The FREEDOM TOUR grew out of a life-changing experience called RICH'S RIDE.

Rich’s Ride grew out of a longstanding personal dream, the next chapter in a developing story of hope and God's faithfulness. It was supposed to be a one-time deal. God chuckles when we tell Him our plans.

This video tells the original story of Rich's Ride:

Rich's Ride

Rich's Ride received inspiration from three sources.

 

The first was a movie titled The Bucket List, the story of two cancer survivors who embark on a series of adventures, life-long ambitions to be accomplished before they “kick the bucket.”

 

The whole point of a bucket list involves acknowledging that time is limited. We tend to put off important adventures, waiting for a better time, until we suddenly realize that it may be too late. That “better time” never arrives and we’re left with wishes and regrets.

 

Source #2 was the reality that during 2011 my age once again ended in “0.” Age may be only a number, but it’s also a stark reminder that I don’t have forever to follow my dreams.

 

Ever since I began hand cycling in 1999 I harbored the dream of an extended cross-country ride. I did a few “virtual” versions in Fort Collins—1000 miles in a summer, 1250 miles to raise funds for a friend’s cancer treatments, and 3000 miles in 2010. But I never mustered the courage to tackle the real thing.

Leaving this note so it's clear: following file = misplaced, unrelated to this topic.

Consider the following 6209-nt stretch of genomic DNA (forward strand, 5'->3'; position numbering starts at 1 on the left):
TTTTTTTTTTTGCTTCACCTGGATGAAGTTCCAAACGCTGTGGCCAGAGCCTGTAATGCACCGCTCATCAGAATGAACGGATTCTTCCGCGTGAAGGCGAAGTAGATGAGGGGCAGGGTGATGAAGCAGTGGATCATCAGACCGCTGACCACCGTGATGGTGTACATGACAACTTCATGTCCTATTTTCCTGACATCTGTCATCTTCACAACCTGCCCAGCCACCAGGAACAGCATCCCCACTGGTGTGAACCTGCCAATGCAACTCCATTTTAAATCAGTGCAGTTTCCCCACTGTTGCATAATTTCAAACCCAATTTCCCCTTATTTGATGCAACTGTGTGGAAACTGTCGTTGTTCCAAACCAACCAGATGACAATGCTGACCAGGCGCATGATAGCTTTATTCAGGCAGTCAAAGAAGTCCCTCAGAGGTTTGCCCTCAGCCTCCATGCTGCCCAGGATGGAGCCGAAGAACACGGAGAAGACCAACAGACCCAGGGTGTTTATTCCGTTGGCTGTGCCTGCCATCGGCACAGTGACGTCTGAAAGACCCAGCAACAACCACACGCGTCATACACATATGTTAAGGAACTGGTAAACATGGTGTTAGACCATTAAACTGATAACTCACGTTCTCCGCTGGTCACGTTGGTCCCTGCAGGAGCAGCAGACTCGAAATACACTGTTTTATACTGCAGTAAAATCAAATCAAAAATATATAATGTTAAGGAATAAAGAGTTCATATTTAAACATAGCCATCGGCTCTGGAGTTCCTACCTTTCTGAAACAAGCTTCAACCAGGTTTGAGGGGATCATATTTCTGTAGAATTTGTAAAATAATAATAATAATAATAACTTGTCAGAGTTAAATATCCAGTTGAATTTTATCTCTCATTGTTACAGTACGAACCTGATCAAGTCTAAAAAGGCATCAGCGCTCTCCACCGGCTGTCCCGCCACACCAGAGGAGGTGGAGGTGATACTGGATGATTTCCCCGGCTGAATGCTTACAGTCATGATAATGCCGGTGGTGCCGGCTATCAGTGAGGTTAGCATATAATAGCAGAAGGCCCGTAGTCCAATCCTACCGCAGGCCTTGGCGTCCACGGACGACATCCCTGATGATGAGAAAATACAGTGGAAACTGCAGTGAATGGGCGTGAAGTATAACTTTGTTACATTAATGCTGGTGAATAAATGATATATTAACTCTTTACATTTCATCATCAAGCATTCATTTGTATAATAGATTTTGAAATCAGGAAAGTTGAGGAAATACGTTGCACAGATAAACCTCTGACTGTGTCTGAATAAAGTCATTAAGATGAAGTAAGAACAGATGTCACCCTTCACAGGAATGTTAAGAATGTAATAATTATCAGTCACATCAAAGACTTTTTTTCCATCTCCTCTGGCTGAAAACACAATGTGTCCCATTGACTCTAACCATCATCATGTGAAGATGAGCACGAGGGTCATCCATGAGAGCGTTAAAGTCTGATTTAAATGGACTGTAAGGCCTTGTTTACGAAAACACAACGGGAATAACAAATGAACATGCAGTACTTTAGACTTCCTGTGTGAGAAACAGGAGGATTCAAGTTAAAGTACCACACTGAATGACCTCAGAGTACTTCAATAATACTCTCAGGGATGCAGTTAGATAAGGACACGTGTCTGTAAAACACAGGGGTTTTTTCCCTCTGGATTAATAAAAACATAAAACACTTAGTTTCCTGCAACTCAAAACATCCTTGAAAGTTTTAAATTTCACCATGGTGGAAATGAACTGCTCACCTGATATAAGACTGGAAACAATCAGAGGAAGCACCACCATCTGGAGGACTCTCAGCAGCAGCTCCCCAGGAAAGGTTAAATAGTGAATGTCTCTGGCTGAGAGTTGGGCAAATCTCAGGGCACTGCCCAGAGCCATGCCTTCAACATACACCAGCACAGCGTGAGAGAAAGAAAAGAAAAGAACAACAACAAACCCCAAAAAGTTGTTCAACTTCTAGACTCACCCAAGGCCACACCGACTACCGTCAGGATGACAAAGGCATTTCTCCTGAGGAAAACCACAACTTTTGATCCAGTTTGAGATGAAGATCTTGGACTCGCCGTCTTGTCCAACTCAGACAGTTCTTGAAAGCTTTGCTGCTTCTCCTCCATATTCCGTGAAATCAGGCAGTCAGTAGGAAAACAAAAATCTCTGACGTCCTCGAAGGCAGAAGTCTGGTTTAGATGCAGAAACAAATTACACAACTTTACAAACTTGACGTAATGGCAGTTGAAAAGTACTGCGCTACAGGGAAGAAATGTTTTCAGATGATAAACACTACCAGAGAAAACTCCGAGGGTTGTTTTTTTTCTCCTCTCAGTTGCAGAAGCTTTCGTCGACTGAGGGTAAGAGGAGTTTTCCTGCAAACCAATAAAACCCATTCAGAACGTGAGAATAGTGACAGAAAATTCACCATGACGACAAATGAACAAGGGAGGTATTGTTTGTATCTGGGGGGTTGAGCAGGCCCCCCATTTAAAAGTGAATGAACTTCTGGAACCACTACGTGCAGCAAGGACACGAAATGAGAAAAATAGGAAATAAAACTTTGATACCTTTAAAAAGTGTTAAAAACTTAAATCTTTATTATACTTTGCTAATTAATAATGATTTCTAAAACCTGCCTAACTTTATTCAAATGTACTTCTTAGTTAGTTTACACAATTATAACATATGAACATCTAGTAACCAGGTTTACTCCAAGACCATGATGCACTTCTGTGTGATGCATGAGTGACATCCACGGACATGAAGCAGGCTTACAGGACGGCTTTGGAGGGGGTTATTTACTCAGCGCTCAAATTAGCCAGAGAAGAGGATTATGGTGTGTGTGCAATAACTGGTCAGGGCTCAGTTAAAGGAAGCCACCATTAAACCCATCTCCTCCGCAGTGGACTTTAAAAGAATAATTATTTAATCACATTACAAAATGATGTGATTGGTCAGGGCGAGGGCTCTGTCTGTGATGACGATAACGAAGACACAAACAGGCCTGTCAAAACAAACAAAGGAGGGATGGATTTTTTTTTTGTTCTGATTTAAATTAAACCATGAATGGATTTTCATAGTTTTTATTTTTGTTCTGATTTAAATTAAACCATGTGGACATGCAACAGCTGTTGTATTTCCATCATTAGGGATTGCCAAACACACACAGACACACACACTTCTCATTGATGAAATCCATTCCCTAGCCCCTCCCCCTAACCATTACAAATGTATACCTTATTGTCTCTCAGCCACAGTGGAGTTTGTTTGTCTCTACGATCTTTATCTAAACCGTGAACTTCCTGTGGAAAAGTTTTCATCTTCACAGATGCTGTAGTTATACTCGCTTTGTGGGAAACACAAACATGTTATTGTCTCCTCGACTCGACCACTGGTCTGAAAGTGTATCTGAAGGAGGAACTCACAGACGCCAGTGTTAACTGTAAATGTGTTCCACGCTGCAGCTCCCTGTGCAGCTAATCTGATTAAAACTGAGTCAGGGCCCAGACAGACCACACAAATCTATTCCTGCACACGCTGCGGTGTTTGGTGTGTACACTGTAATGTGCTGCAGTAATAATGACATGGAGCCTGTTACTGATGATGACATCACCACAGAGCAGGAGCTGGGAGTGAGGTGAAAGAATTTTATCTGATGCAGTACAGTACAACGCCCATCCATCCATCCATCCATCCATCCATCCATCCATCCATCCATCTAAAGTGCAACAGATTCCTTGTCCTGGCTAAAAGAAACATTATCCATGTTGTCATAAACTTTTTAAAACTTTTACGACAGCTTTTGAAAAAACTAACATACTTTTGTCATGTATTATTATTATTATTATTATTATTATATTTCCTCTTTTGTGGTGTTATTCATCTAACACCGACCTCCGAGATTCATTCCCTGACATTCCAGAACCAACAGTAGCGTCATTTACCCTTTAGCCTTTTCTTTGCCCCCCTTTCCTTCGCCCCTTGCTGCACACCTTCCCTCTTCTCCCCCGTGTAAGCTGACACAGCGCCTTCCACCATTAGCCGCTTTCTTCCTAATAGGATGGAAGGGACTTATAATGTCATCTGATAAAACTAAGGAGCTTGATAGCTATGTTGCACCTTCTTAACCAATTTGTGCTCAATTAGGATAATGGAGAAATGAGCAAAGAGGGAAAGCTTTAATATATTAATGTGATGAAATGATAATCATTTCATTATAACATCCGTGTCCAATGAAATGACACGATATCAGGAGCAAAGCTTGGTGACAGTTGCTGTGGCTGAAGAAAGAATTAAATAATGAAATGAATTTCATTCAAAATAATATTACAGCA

Don Miller tipped the balance with his book titled A Million Miles In A Thousand Years. He talked about analyzing his life as a story, realizing it wasn’t as interesting as it might be, and resolving to write a better story going forward.

 

The context for Million Miles was Don’s cross-country bike ride. As I read, I felt like he was personally challenging me. When I finished reading Million Miles, I told my wife it was time to stop making excuses and start writing a better story.

Don said an interesting story involves a character who wants something and overcomes conflict to get it. And since we tend to avoid conflict, the story requires an inciting incident, an event that forces the character to change or move.

 

In story lingo, Don’s book was the final inciting incident in the story of RICH’S RIDE and our 1500-mile handcycle journey along the Mississippi River. Million Miles prompted me to confront the fear and the self-imposed limits. The dream’s invitation sat squarely before me, and I could no longer ignore it. I had to say Yes or No. It was time to do it or let it go.